My grandfather the superhero
My grandfather can’t lift a bus and heave it across a football stadium or fly way up in the sky like an eagle. He doesn’t have X-ray vision or the ability to read minds. He owns no sweet ride that transforms into a crime-fighting mobile, because, to tell you the truth, he’s not allowed to drive. My grandfather is not extraordinary by any means; he is actually what most would consider to be an “average Joe.” But, in my eyes, my grandfather is the greatest superhero that ever lived.
Not long ago, I stood at the kitchen counter as my grandfather’s 82nd birthday bubbled around me with joy and celebration. I watched him sitting on the couch, and I remembered the times he would sit me on his lap and bounce me while singing “pony girl” or let me stand on his feet while he walked up and down the hallway chanting, “Tick-tock. Tick-tock. Here comes the two-headed monster.” He showed me how to plant flowers, fix a toilet and make a squirrel circus right in my very own backyard. I was called “Grandpa’s little helper,” and I followed him everywhere he went!
Looking at my grandfather, I realized how many years had passed since we had last played hide and seek together. He is much older now, and his body is bent and frail. For a moment, our eyes met. I smiled, and in his eyes I saw the vivacious soul that will forever remain youthful, graceful, witty and strong.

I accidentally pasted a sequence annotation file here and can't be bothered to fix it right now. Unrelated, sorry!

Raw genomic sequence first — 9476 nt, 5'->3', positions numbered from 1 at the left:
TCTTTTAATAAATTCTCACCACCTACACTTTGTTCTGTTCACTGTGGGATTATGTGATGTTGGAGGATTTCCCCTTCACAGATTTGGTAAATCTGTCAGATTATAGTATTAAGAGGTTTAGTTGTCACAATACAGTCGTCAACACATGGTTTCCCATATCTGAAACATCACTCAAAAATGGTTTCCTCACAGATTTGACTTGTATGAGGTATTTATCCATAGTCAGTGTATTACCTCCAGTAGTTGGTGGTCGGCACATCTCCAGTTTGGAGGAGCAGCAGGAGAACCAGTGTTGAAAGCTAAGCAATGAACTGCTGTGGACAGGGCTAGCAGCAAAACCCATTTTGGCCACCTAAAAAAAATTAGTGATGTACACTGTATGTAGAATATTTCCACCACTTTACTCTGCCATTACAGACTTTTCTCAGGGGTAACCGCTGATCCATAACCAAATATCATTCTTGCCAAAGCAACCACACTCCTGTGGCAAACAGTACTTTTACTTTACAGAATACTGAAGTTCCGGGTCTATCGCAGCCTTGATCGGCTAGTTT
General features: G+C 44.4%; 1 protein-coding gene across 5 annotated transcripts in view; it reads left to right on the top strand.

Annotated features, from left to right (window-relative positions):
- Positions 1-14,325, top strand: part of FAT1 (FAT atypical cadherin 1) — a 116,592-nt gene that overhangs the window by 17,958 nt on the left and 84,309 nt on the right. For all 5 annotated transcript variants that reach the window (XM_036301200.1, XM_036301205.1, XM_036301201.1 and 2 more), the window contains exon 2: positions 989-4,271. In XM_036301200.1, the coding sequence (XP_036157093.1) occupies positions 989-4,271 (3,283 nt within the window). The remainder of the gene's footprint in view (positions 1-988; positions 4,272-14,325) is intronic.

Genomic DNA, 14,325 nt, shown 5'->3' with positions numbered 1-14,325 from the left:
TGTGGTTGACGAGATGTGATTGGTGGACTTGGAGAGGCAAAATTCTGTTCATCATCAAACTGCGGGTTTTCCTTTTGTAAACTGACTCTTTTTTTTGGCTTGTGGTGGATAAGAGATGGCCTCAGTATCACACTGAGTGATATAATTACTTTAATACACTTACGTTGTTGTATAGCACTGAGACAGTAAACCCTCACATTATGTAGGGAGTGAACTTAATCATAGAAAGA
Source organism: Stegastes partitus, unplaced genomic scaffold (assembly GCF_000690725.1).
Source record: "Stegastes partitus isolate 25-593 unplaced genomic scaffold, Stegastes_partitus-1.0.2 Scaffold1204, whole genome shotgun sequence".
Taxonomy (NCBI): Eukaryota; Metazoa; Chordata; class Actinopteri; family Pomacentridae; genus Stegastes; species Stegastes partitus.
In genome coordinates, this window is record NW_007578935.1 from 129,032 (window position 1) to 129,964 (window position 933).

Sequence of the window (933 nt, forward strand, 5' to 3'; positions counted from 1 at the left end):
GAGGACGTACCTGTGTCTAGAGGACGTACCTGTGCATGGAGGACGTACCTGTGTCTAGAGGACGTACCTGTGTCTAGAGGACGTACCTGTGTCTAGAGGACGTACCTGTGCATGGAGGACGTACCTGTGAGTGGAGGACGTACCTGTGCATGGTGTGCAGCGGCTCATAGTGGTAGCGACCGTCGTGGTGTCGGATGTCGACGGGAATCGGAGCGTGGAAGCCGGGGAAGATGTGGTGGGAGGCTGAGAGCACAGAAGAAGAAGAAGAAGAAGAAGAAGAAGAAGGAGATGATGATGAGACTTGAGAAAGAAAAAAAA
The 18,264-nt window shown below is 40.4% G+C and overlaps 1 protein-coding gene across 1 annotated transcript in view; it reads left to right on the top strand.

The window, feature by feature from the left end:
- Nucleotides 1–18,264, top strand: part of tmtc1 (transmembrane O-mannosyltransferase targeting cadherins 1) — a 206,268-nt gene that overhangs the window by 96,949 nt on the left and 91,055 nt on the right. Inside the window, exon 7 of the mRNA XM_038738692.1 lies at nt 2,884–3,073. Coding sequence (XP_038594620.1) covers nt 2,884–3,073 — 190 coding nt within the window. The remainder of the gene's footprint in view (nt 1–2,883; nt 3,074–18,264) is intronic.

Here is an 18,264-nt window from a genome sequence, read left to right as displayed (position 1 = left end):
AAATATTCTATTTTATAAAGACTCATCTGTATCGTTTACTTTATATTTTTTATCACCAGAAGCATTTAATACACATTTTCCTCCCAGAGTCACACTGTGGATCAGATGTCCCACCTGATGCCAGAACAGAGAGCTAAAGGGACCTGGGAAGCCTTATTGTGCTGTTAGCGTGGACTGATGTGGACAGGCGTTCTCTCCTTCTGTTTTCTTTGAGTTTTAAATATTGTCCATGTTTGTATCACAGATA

Born and raised in Irish Harlem, my grandfather was a first-generation American. He was the second of three and by far the cutest (he won the blue ribbon in a “most beautiful baby” contest). Later in life, he joined the Marines and served our country during World War II and the Caribbean War. His buddies all called him “Big Red” because he seemed invincible. He returned to these shores to become a loving husband, caring father of six and admirable friend to many.
When asked to define a hero, the common response is someone who has acquired fame or made a significant impact on society: Mohandas Gandhi, Martin Luther King Jr., Rosa Parks and Mother Teresa. In contrast with these heroes, my grandfather has never made any inspirational speeches to millions of people, never served the homeless and hungry in far off countries and never started a national movement. Instead, he picked me up when I fell and scraped my knee, and he tucked me into bed with a good-night story and a gentle kiss. It is this worthy, simple, genuine love and consistent care that makes my grandfather a mighty hero.
So, you won’t see my grandfather fighting evildoers and saving the universe, but that doesn’t mean that he’s any less of a superhero, because he has forever changed my life for the better. The world is filled with people just like my grandfather: common and simple yet filled with glorious wisdom. These are the people who truly make a difference. I believe life’s “average Joes” often can be the grandest superheroes of all.